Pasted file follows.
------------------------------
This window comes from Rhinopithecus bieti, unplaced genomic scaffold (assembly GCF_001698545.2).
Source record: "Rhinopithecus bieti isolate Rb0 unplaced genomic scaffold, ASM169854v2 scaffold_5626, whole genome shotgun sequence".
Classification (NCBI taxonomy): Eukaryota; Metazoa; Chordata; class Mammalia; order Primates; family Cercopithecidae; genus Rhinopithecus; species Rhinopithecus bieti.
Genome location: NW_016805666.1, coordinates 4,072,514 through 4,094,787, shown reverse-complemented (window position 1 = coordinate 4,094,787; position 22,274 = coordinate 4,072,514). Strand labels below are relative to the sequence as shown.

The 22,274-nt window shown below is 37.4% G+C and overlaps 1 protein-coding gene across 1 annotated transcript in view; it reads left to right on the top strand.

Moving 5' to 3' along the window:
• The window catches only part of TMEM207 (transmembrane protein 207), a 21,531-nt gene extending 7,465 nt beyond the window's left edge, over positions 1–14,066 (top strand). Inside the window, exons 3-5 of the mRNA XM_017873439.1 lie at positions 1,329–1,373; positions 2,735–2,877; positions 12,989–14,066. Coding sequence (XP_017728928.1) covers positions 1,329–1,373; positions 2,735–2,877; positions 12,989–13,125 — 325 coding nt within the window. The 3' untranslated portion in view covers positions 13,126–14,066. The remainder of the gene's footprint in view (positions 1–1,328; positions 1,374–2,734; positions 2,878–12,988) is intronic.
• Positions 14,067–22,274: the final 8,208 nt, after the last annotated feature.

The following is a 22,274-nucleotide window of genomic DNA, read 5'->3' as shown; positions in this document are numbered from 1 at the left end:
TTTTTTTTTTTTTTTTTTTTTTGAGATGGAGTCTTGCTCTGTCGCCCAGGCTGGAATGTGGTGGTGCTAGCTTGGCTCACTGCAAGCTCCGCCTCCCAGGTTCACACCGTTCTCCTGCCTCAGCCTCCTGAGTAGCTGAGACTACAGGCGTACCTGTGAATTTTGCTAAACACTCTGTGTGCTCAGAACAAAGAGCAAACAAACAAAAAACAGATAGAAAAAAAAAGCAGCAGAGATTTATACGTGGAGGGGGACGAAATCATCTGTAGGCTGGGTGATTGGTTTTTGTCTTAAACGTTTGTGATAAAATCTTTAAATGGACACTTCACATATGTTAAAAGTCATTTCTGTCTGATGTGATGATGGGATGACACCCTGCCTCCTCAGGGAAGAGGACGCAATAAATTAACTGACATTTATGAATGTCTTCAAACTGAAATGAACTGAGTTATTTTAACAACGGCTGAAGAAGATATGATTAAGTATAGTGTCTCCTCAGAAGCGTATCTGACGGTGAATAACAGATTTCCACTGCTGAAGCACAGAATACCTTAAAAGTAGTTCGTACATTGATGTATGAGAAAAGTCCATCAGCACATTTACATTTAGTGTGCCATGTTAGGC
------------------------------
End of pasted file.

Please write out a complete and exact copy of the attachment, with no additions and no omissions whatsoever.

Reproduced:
This window comes from Rhinopithecus bieti, unplaced genomic scaffold (assembly GCF_001698545.2).
Source record: "Rhinopithecus bieti isolate Rb0 unplaced genomic scaffold, ASM169854v2 scaffold_5626, whole genome shotgun sequence".
Classification (NCBI taxonomy): Eukaryota; Metazoa; Chordata; class Mammalia; order Primates; family Cercopithecidae; genus Rhinopithecus; species Rhinopithecus bieti.
Genome location: NW_016805666.1, coordinates 4,072,514 through 4,094,787, shown reverse-complemented (window position 1 = coordinate 4,094,787; position 22,274 = coordinate 4,072,514). Strand labels below are relative to the sequence as shown.

The 22,274-nt window shown below is 37.4% G+C and overlaps 1 protein-coding gene across 1 annotated transcript in view; it reads left to right on the top strand.

Moving 5' to 3' along the window:
• The window catches only part of TMEM207 (transmembrane protein 207), a 21,531-nt gene extending 7,465 nt beyond the window's left edge, over positions 1–14,066 (top strand). Inside the window, exons 3-5 of the mRNA XM_017873439.1 lie at positions 1,329–1,373; positions 2,735–2,877; positions 12,989–14,066. Coding sequence (XP_017728928.1) covers positions 1,329–1,373; positions 2,735–2,877; positions 12,989–13,125 — 325 coding nt within the window. The 3' untranslated portion in view covers positions 13,126–14,066. The remainder of the gene's footprint in view (positions 1–1,328; positions 1,374–2,734; positions 2,878–12,988) is intronic.
• Positions 14,067–22,274: the final 8,208 nt, after the last annotated feature.

The following is a 22,274-nucleotide window of genomic DNA, read 5'->3' as shown; positions in this document are numbered from 1 at the left end:
TTTTTTTTTTTTTTTTTTTTTTGAGATGGAGTCTTGCTCTGTCGCCCAGGCTGGAATGTGGTGGTGCTAGCTTGGCTCACTGCAAGCTCCGCCTCCCAGGTTCACACCGTTCTCCTGCCTCAGCCTCCTGAGTAGCTGAGACTACAGGCGTACCTGTGAATTTTGCTAAACACTCTGTGTGCTCAGAACAAAGAGCAAACAAACAAAAAACAGATAGAAAAAAAAAGCAGCAGAGATTTATACGTGGAGGGGGACGAAATCATCTGTAGGCTGGGTGATTGGTTTTTGTCTTAAACGTTTGTGATAAAATCTTTAAATGGACACTTCACATATGTTAAAAGTCATTTCTGTCTGATGTGATGATGGGATGACACCCTGCCTCCTCAGGGAAGAGGACGCAATAAATTAACTGACATTTATGAATGTCTTCAAACTGAAATGAACTGAGTTATTTTAACAACGGCTGAAGAAGATATGATTAAGTATAGTGTCTCCTCAGAAGCGTATCTGACGGTGAATAACAGATTTCCACTGCTGAAGCACAGAATACCTTAAAAGTAGTTCGTACATTGATGTATGAGAAAAGTCCATCAGCACATTTACATTTAGTGTGCCATGTTAGGC